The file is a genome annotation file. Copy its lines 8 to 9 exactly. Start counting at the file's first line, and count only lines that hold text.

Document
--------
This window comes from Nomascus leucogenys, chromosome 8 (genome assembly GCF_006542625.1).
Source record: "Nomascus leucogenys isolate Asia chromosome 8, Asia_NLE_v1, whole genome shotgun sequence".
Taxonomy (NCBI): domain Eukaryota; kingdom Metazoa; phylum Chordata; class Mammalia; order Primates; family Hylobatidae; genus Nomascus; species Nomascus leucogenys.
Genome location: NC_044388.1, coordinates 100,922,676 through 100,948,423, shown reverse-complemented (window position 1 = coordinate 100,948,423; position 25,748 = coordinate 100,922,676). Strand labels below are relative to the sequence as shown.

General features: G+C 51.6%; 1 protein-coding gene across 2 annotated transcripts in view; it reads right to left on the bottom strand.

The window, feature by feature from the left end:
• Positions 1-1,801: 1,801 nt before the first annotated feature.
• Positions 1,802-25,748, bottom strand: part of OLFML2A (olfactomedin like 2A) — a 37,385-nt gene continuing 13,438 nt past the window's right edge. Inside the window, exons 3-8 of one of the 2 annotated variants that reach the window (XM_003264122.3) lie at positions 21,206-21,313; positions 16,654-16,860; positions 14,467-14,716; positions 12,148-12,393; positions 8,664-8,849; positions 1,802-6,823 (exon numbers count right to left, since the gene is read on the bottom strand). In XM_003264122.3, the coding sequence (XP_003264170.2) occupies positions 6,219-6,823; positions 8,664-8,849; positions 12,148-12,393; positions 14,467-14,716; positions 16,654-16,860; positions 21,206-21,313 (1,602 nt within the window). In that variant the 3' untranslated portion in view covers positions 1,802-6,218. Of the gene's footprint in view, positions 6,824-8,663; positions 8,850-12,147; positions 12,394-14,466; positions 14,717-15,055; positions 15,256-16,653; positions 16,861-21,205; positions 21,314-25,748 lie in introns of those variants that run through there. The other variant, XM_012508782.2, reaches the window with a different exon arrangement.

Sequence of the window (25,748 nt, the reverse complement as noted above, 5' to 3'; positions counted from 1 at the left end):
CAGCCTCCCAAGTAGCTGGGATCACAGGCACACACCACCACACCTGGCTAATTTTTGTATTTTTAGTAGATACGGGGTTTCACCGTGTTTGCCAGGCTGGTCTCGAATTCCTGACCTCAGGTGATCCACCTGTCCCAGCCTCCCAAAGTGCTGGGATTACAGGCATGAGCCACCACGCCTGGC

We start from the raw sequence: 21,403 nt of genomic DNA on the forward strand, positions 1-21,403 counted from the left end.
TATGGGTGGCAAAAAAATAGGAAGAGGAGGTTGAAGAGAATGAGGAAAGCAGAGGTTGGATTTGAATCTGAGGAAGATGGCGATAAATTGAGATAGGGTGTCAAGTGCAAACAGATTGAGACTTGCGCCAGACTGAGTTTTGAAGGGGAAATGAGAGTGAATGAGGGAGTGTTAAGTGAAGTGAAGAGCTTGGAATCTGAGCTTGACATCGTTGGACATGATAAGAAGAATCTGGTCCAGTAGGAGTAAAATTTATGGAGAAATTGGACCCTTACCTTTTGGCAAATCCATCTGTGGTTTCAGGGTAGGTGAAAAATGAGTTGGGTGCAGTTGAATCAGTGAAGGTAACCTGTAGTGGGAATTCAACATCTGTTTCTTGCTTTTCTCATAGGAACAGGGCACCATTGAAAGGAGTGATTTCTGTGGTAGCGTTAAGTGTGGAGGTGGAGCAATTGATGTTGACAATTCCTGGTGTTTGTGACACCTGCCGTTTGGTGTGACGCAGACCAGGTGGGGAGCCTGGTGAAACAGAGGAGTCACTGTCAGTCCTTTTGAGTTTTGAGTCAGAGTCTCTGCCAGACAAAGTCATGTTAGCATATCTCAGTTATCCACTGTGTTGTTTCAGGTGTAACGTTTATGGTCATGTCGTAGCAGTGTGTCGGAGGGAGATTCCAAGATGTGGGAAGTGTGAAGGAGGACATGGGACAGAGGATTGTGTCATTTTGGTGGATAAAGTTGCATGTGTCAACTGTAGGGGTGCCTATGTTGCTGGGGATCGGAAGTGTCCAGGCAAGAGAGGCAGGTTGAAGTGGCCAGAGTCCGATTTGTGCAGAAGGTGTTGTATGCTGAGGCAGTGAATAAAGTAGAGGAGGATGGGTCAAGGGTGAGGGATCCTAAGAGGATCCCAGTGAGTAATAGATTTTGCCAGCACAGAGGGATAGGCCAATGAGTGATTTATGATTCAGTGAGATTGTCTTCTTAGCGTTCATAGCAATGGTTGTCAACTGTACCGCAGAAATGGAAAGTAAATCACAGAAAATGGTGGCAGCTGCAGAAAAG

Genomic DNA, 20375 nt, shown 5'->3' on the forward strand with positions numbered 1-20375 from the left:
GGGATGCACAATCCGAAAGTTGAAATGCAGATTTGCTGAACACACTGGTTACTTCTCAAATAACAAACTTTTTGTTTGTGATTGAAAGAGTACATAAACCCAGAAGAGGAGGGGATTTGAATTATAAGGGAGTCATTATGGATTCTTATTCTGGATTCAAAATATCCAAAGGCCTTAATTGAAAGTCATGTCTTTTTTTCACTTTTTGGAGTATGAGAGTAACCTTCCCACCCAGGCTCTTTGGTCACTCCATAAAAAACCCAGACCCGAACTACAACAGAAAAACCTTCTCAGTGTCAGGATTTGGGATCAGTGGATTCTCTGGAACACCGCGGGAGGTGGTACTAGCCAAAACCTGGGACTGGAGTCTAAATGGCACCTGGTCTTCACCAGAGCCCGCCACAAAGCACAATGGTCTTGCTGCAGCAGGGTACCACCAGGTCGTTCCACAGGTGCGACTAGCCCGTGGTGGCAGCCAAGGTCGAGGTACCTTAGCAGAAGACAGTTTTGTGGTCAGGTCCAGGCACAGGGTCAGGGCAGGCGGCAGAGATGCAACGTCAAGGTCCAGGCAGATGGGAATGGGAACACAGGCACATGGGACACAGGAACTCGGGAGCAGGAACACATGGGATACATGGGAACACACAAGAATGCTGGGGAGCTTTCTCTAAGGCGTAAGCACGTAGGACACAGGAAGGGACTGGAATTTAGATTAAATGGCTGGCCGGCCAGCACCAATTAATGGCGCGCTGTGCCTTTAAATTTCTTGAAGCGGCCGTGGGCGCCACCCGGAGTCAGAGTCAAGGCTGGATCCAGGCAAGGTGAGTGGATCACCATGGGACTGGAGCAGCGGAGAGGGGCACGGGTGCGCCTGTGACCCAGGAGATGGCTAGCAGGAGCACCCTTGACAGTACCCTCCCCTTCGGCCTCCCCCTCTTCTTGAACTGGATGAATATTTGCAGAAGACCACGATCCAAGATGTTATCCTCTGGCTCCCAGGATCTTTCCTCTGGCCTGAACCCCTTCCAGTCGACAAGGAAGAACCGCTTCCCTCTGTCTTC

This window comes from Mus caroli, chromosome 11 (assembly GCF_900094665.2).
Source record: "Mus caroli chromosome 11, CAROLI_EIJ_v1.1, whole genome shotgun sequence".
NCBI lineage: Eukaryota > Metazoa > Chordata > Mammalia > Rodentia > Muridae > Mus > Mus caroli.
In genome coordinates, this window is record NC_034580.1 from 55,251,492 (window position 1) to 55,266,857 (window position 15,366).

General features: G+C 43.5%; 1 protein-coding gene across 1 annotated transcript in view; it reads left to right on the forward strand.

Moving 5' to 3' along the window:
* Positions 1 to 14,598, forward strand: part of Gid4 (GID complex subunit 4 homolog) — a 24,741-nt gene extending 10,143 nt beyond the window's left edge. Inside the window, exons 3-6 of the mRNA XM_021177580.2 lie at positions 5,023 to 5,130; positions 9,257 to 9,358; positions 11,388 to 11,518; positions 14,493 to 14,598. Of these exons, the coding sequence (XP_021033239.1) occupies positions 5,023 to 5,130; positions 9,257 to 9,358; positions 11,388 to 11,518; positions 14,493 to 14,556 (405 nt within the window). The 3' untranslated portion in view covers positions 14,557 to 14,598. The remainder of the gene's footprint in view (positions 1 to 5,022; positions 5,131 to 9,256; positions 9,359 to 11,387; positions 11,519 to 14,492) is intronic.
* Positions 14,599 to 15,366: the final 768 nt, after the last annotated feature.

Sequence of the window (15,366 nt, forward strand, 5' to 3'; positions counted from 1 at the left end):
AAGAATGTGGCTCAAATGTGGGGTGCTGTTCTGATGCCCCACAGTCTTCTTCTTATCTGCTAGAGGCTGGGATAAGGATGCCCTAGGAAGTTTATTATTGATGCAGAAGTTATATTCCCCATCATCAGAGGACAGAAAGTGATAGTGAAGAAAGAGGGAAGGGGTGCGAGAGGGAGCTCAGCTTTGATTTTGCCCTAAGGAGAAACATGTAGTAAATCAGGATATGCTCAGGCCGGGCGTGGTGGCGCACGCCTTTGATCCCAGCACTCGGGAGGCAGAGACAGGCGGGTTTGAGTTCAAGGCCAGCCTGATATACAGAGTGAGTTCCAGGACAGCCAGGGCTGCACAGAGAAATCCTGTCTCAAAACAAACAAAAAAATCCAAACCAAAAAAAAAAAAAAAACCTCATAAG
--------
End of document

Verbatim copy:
• Positions 1,802-25,748, bottom strand: part of OLFML2A (olfactomedin like 2A) — a 37,385-nt gene continuing 13,438 nt past the window's right edge. Inside the window, exons 3-8 of one of the 2 annotated variants that reach the window (XM_003264122.3) lie at positions 21,206-21,313; positions 16,654-16,860; positions 14,467-14,716; positions 12,148-12,393; positions 8,664-8,849; positions 1,802-6,823 (exon numbers count right to left, since the gene is read on the bottom strand). In XM_003264122.3, the coding sequence (XP_003264170.2) occupies positions 6,219-6,823; positions 8,664-8,849; positions 12,148-12,393; positions 14,467-14,716; positions 16,654-16,860; positions 21,206-21,313 (1,602 nt within the window). In that variant the 3' untranslated portion in view covers positions 1,802-6,218. Of the gene's footprint in view, positions 6,824-8,663; positions 8,850-12,147; positions 12,394-14,466; positions 14,717-15,055; positions 15,256-16,653; positions 16,861-21,205; positions 21,314-25,748 lie in introns of those variants that run through there. The other variant, XM_012508782.2, reaches the window with a different exon arrangement.

Sequence of the window (25,748 nt, the reverse complement as noted above, 5' to 3'; positions counted from 1 at the left end):